wheweven with physical therapy (I was crying on the video that we showed). However, I'm glad I went through with the surgery. We obviously had no idea that COVID-19 would happen, but it gave me time to recoup. My knees are 100 percent and my family was there to help me through it all. 
People will hear some of the musical risks that you took on the album. The title track, “Overcomer,” is a great example.
When I’m saying that I’m an overcomer, I’m hitting it hard and meaning it. I’m believing it and walking in it. With how much this belief has impacted me, I pray that the track encourages other people to overcome. 
I want this message to encourage even our young people because the world is presenting a nice package. I want us, as Christians, to come with a good word, a good message, and a good sound. You know for us black people you have to come with a strong message or a strong beat for us to get with you.
When I did the song “One Way,” from my 2016 album with the same name, I received so much kickback from the media. I explained to the program directors that I cannot release all ballads. I cannot do a concert consisting of just ballads because people will either be crying or fast asleep. I wanted something fun.

I think my latest album, Overcomer, is my best work, but I'm willing to still grow and learn. Even at 55 years of age, I feel like someone young can still teach me something. I’m willing to do what I need to do to get better. 
You and fellow gospel artist Kirk Franklin have always hooked up for ballads. This time, you two did a faster-paced tune, 
“Hello God,” which has an Afrobeat and Caribbean mid-tempo vibe. You also included mainstream artist Wyclef Jean. How was that experience?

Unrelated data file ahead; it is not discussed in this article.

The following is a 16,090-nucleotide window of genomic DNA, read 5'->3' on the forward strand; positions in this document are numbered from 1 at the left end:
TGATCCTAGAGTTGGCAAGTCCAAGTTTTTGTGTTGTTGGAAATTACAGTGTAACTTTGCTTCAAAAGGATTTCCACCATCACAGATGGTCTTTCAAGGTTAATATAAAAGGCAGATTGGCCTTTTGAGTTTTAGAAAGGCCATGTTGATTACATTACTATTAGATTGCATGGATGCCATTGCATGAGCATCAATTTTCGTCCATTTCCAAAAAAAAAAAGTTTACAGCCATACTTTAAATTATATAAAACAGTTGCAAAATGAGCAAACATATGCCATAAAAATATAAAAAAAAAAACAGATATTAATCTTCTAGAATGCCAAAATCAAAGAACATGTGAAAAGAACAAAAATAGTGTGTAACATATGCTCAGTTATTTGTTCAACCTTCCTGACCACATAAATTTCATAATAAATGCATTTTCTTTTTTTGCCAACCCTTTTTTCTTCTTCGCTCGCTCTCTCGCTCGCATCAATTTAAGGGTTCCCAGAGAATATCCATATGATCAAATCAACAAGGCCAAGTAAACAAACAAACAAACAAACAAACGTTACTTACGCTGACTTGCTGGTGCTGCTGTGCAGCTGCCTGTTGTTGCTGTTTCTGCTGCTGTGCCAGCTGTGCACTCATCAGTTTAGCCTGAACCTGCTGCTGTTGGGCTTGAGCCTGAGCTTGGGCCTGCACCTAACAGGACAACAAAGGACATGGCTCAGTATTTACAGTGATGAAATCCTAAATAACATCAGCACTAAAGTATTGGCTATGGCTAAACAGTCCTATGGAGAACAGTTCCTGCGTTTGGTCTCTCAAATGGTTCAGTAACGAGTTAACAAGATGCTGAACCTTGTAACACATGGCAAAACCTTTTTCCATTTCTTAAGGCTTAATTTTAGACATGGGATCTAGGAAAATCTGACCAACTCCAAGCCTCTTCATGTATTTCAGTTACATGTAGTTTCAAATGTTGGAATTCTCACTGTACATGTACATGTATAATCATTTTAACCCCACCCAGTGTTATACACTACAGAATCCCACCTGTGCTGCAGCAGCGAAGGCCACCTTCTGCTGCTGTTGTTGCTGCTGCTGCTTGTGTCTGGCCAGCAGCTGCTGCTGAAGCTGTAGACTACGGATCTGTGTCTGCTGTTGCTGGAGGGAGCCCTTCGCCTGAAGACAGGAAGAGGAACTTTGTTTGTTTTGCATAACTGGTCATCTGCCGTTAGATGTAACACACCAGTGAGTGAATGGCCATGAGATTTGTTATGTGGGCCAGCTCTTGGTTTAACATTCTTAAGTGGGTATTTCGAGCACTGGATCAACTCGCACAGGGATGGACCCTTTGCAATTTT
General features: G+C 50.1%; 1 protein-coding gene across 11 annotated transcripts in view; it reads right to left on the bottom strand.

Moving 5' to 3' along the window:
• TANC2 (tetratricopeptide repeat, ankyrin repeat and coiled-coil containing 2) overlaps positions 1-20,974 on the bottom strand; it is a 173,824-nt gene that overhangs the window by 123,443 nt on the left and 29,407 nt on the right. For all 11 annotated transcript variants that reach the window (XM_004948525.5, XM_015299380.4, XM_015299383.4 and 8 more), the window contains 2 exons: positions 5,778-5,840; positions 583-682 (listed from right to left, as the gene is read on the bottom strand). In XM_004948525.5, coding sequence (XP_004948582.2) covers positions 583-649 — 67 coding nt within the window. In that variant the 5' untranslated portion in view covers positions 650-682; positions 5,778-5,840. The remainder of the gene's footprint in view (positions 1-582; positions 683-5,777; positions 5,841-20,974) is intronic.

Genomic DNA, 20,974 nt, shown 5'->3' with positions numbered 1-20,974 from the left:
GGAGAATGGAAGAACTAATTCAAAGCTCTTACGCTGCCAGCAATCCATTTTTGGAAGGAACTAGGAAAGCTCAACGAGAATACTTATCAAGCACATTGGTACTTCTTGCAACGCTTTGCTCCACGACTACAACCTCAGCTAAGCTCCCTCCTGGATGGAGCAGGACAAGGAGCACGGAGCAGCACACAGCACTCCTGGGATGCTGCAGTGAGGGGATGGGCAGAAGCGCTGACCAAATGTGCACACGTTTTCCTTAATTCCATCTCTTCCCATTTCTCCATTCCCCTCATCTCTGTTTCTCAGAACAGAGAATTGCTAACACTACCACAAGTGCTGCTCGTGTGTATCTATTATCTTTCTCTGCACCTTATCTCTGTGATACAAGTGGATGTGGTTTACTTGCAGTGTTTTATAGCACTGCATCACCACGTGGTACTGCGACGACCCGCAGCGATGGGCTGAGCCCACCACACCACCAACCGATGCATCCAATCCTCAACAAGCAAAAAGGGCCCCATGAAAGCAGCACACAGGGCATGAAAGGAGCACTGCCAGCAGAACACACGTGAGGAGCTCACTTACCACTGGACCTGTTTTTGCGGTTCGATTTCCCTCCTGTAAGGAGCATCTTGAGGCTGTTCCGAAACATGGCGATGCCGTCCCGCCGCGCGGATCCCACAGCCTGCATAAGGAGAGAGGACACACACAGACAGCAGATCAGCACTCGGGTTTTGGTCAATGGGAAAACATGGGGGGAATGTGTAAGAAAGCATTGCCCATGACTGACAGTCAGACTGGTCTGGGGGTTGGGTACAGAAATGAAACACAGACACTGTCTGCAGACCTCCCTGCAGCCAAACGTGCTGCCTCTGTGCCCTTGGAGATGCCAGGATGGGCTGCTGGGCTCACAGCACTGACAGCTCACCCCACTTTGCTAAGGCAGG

Recording with Kirk and Wyclef was a great experience. Because of COVID-19, we recorded our vocals separately, but we talked on the phone. I was like a kid in a candy store when Wyclef and my husband, David, were working out the details. I told him it was nice to meet him, but I whispered to David, “That’s Wyclef.” He and Kirk wrote the song together.
I heard the song once Kirk produced and put everything together. I thought it turned out really well. I was listening to the demo while I was walking and it made me pick up my step. So, hopefully, it will be a good song for people to work out to, to ride to, and to just say, “Hello God” to. You wake up in the morning and you say hello to your spouse and your kids. Do we wake up and say, “Hello God, thank you for another day.” To me, that just brings life. It’s just to give Him some glory for another day.

Tell us about your clothing line and why it's important to have this for other women.
When it comes to clothing, I’m all about the quality of the material. When we buy clothes, sometimes they're not put together well. I tell the young lady who helps with distribution to look through the fabric to see if she can see through it. I don’t want anyone to see my “bun buns.” For so long, I would see fabrics that I despised as a big lady. We want to look cute, too. We don’t want to look like a big table cloth of fabrics. We want to look jazzy. So that’s really my reasoning behind starting the clothing line.